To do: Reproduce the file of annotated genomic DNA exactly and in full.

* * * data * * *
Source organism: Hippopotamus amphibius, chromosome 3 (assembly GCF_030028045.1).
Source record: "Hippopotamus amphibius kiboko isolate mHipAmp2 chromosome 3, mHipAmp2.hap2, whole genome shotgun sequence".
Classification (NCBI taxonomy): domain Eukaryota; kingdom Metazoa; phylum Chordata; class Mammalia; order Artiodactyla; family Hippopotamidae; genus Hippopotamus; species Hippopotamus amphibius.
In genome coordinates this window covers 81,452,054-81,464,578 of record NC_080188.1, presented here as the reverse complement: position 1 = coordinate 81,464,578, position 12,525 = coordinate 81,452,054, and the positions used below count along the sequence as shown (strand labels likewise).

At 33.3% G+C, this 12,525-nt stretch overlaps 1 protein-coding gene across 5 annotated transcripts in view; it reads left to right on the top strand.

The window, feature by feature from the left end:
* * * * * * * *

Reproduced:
Source organism: Hippopotamus amphibius, chromosome 3 (assembly GCF_030028045.1).
Source record: "Hippopotamus amphibius kiboko isolate mHipAmp2 chromosome 3, mHipAmp2.hap2, whole genome shotgun sequence".
Classification (NCBI taxonomy): domain Eukaryota; kingdom Metazoa; phylum Chordata; class Mammalia; order Artiodactyla; family Hippopotamidae; genus Hippopotamus; species Hippopotamus amphibius.
In genome coordinates this window covers 81,452,054-81,464,578 of record NC_080188.1, presented here as the reverse complement: position 1 = coordinate 81,464,578, position 12,525 = coordinate 81,452,054, and the positions used below count along the sequence as shown (strand labels likewise).

At 33.3% G+C, this 12,525-nt stretch overlaps 1 protein-coding gene across 5 annotated transcripts in view; it reads left to right on the top strand.

The window, feature by feature from the left end: